When one looks at the box score from last night's contest between the Chicago Bears and Houston Texans, the telltale statistic is turnovers, of which Chicago committed four. All four happened in the first half, yet the Bears were still within a touchdown at halftime. The game was far from over.
Don't get me wrong; the turnovers were brutal. A fumble on the first play of the game by TE Kellen Davis immediately set the team back. On the following series, RB Michael Bush took a momentum-building 4th-and-1 carry 11 yards, before he put the ball on the ground. Those two fumbles blew out the tires on a struggling pickup truck before it ever got out of the driveway.
QB Jay Cutler also got in on the fun, throwing two interceptions in the next four drives. And the worst part about these turnovers? All four came in Houston territory. Had the Bears just hung onto the ball, they likely would have scored enough point on those four drives to earn the victory in a defensive battle.
Yet the Bears were only down seven at halftime and were well within reach of another second-half comeback. Cutler went down with a concussion, and while Jason Campbell is a step down, he's no Caleb Hanie. Campbell has 70 NFL starts under his belt, so it's not like the pickup truck was all of the sudden being driven by a blind man.
The problem with the Bears' offense yesterday, and throughout the 2012 season, is two-fold. It's equal parts execution and play calling.
Look back at the stat sheet and you'll see the Texans ran the ball 12 times more than the Bears (35-23). A consistent complaint throughout Chicago is that first-time offensive coordinator Mike Tice cannot stay committed to the run. It's a valid criticism, as on numerous occasions this season Tice has been too quick to abandon the run game in favor of a pass-happy attack.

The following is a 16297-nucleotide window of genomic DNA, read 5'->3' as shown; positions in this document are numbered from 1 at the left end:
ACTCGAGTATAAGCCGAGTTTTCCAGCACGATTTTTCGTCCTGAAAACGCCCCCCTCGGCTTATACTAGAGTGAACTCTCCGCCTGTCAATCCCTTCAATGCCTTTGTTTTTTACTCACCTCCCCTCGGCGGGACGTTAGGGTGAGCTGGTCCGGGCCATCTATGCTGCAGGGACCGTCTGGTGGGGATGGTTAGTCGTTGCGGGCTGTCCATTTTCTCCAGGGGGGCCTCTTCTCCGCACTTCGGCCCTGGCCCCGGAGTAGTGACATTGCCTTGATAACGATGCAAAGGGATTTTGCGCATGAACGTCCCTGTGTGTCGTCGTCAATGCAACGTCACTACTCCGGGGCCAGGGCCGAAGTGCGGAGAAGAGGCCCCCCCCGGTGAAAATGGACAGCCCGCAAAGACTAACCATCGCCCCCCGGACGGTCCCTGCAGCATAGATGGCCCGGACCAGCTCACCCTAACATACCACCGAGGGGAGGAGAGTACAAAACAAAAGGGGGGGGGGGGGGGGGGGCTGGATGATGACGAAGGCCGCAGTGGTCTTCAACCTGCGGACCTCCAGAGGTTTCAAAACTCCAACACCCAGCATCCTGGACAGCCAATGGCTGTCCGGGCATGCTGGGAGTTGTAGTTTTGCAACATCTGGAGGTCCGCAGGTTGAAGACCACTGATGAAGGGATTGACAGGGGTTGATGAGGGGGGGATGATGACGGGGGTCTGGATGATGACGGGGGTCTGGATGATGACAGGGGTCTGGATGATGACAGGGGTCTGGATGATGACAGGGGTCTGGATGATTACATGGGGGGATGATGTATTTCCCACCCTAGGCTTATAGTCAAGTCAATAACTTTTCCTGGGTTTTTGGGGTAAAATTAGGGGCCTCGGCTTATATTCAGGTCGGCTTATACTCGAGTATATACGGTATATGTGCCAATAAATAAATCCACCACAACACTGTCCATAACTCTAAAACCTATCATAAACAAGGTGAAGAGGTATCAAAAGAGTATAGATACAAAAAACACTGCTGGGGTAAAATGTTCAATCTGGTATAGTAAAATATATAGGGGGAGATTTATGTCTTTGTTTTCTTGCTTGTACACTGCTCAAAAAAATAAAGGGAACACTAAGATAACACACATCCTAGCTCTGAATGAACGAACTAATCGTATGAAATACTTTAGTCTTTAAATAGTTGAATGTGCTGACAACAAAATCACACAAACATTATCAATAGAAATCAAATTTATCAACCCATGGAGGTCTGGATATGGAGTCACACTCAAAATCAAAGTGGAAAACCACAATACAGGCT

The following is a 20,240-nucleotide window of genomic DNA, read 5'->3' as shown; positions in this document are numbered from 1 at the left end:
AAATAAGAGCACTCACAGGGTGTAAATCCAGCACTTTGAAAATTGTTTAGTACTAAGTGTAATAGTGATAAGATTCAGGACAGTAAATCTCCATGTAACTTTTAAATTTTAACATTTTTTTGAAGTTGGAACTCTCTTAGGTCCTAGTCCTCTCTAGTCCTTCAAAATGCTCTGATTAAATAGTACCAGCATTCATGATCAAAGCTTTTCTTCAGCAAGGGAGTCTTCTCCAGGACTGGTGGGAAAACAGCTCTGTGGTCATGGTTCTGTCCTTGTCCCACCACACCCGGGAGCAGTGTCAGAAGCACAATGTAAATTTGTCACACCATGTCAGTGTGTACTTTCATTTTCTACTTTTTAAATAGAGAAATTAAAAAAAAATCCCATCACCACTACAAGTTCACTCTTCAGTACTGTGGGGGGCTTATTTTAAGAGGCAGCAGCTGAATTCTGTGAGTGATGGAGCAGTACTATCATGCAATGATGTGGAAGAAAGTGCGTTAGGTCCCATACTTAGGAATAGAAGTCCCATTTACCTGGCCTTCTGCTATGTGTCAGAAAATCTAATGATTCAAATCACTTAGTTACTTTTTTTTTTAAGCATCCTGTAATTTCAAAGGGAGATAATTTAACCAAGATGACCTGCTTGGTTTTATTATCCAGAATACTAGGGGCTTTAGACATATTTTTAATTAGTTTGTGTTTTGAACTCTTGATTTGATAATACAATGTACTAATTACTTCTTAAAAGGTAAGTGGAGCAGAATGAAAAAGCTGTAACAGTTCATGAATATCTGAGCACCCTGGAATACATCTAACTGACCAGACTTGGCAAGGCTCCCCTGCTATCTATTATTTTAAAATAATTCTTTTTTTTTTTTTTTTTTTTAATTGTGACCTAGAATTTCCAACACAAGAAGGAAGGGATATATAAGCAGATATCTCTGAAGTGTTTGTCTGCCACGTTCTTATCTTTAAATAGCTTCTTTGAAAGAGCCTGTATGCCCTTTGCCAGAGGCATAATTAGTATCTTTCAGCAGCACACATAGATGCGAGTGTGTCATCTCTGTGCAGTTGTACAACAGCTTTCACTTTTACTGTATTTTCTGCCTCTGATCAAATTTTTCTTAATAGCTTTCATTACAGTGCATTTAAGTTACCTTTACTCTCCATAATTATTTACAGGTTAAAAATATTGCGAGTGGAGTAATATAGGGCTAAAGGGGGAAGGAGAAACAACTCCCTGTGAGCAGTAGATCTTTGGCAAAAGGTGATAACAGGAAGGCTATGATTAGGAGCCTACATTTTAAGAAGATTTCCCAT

That's an issue of play calling. It's symptomatic of a coordinator that has never had the duty of calling every offensive play in a 16-game schedule. Tice doesn't have the experience of quickly searching through a list of 300 or more plays to find those that can be successful in each of the countless situations an offense goes through every game.
In essence, you could say that Houston won on Sunday night because they stayed committed to the run, while the Bears didn't. Yet look closer and you find clues of an offensive line that just wasn't creating holes.
The Bears finished the game with 115 yards rushing at 5.0 yards per carry. Yet those numbers are skewed by three Cutler runs that totaled 37 yards. The club's main ball carrier, Matt Forte, ran 16 times for just 39 yards, good for a 2.4 average. That is a problem of execution, of an offensive line that just could not create running room against Houston's 3-4 defense. The failed blocking, and not Tice, is what led to Chicago passing the ball 33 times.
The stat sheet also shows Bush with three carries for 34 yards. He fumbled on his first touch of the night, which sent him into Tice's doghouse. But at what point in a contest does punishing someone become a priority over winning the game?